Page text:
How the 2000s changed tactics #10: The advent of attacking full-backs

January 19, 2010

England’s first competitive fixture of the 2000s saw them start with the Neville brothers in the full-back positions. England’s first competitive fixture of the 2010s will see Ashley Cole and Glen Johnson there – the shift in that position from solid, reliable players to pacey, positive players could not be more marked.
It’s difficult to say when it became clear that full-backs’ attacking qualities were so important. The basic reason they became crucial is that they were constantly the only players in any real space. If a 4-4-2 plays a 4-4-2, with wide midfielders picking up wide midfielders, full-backs are the only players left with space in front of them to move forward (below left) meaning they often see as much as the ball as any other player on the park. Consequently, post-game statistics also show that full-backs generally run a greater distance than any other player.

The fashion was epitomised by Arsene Wenger’s Arsenal side in the early part of the decade. Having inherited a side which contained two classic ‘old school’ full-backs in Lee Dixon and Nigel Winterburn, Arsene Wenger replaced them with two players who weren’t even defenders when Wenger first saw them. Ashley Cole was a promising forward in the Arsenal youth team, whilst Lauren had impressed for Mallorca as a ball-playing midfielder. That Wenger deliberately chose to drop more offensive players into the full-back positions demonstrates quite how important it was that his full-backs were excellent on the ball. The same happened around Europe. Gianluca Zambrotta (right), a promising right-winger in his early days at Bari and Juventus, was switched to left-back by Marcello Lippi, and became the best full-back in the world.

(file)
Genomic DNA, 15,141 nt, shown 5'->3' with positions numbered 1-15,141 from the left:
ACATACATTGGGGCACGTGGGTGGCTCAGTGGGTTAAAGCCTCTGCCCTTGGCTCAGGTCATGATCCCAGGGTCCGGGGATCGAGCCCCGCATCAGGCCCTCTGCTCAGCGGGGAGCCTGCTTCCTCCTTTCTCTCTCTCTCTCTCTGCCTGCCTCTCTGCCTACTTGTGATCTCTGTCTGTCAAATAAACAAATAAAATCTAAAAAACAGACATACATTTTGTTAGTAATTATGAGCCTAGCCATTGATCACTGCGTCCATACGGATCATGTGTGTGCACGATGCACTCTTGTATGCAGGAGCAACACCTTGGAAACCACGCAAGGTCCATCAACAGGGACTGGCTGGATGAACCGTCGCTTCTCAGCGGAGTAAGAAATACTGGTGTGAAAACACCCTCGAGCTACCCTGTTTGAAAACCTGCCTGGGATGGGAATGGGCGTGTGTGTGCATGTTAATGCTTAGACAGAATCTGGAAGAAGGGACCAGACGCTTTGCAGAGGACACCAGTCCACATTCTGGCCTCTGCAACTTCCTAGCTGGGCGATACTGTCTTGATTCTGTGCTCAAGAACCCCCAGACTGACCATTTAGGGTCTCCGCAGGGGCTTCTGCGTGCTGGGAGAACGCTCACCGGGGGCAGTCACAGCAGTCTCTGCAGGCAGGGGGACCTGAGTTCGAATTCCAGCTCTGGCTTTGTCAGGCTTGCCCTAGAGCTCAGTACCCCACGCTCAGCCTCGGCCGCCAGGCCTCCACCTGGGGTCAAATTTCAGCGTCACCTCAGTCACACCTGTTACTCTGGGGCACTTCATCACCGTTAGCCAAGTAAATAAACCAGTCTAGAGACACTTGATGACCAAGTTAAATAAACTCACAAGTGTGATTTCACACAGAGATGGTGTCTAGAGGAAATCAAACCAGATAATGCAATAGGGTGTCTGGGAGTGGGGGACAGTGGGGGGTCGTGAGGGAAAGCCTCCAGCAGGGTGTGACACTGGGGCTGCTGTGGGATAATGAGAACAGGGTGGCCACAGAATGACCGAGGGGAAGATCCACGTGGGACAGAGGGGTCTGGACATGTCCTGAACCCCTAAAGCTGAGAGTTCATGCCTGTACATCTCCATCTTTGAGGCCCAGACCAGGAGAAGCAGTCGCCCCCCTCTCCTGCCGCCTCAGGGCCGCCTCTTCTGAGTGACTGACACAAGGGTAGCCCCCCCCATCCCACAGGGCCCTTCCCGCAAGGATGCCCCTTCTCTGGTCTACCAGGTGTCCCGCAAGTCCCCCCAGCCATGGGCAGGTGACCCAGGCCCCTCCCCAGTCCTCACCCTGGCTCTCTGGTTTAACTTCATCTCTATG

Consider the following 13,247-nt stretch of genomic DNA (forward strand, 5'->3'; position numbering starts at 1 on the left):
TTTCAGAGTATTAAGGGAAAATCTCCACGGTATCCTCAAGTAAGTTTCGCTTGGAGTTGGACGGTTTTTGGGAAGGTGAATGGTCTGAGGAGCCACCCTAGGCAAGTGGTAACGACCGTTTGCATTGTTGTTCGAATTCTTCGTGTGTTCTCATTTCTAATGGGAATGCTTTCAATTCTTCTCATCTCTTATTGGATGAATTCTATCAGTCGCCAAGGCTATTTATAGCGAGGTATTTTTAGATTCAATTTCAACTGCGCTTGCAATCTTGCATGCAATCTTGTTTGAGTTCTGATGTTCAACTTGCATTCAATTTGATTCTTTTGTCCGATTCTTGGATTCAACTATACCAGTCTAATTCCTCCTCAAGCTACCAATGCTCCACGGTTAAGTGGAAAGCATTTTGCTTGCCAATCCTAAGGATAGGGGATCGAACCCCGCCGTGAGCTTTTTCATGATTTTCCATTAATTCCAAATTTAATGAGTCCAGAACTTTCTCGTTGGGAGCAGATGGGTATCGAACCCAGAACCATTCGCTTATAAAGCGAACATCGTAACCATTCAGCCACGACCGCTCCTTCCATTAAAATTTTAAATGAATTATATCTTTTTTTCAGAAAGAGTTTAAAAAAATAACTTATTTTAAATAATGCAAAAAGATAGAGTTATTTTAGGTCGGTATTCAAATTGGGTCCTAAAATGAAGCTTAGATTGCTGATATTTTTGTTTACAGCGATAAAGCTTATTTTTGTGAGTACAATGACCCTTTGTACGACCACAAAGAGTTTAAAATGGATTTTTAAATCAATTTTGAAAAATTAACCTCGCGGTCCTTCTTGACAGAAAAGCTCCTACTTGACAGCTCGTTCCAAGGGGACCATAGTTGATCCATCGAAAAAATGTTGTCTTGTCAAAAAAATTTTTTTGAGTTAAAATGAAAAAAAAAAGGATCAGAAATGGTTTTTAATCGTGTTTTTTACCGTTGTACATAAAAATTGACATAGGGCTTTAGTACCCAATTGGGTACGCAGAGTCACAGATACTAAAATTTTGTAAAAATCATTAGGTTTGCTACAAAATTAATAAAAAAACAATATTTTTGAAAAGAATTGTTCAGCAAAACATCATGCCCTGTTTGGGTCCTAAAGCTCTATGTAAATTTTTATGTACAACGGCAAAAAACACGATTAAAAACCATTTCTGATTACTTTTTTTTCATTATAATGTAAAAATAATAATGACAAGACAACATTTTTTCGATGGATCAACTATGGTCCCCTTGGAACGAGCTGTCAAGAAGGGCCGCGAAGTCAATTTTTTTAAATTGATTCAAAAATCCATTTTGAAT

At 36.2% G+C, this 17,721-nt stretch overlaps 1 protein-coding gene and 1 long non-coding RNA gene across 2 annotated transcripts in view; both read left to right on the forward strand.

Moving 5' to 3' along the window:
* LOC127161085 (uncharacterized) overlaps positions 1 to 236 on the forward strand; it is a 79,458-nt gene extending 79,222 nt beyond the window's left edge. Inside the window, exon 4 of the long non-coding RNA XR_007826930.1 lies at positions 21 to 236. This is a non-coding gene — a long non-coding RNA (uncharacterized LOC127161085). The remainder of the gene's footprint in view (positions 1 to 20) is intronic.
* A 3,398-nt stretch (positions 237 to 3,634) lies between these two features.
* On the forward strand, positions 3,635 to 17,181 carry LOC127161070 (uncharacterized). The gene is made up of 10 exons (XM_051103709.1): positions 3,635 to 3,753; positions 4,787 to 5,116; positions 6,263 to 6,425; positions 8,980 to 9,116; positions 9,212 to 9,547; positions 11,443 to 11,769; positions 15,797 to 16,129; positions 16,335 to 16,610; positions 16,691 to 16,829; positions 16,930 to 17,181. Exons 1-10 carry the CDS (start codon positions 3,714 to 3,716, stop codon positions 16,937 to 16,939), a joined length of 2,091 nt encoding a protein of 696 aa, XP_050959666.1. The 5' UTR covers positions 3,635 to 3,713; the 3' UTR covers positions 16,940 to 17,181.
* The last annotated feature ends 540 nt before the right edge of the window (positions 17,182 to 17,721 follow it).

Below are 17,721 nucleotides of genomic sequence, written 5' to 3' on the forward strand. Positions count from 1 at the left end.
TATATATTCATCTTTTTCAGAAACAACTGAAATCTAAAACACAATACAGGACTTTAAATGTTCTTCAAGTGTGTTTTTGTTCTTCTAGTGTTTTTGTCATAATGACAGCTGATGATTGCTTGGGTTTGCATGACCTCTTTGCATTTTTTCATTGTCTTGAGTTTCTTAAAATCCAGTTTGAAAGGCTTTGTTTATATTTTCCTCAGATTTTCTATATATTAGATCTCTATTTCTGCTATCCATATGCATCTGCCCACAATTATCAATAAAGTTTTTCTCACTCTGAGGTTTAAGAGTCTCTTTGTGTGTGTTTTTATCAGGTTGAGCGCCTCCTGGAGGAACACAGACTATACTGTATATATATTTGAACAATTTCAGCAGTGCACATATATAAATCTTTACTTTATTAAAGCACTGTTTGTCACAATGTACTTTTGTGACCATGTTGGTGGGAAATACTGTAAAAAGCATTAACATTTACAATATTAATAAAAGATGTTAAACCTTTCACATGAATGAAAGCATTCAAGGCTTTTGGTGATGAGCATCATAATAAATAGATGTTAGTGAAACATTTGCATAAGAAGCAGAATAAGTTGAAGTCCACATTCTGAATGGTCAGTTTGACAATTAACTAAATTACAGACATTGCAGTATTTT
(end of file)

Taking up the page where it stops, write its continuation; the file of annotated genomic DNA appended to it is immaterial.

Jonathan Wilson, the guru on football tactics, now believes that full-backs are now the most important players in the team.

The situation has now developed so far that wide midfielders are often deployed primarily to stop the opposition full-backs advancing – Sir Alex Ferguson has done this brilliantly in recent years – Wayne Rooney and Park Ji-Sung play this role excellently and Antonio Valencia did a superb job on Ashley Cole earlier in the season.

Failure to do this can be suicidal – Tottenham capitulated against Arsenal at the Emirates because they fielded no left-sided midfielder, allowing Bacary Sagna the freedom to get two assists, whilst Arsenal’s similar mistake on the same pitch against Chelsea allowed Ashley Cole to cross twice within three minutes for two identical goals.

How long the prevalence of ‘attacking’ full-backs will continue remains to be seen – with many sides fielding their most creative, dangerous players in wide attacking positions (Lionel Messi, Andrei Arshavin, Ronaldinho, Cristiano Ronaldo), there is perhaps more need for full-backs to be strong defensively, compared to the start of the 2000s when there was a dearth of wide players, and many sides used central attacking playmakers.

Regardless, the 2000s was the decade when the full-back role changed hugely. If anyone has typified this, it has been Maicon of Inter – another brilliant right-back from the country which produced Carlos Alberto and Cafu. Here he is wrapping up this season’s first Milan derby.

How the 2000s changed tactics #10: The advent of attacking full-backs

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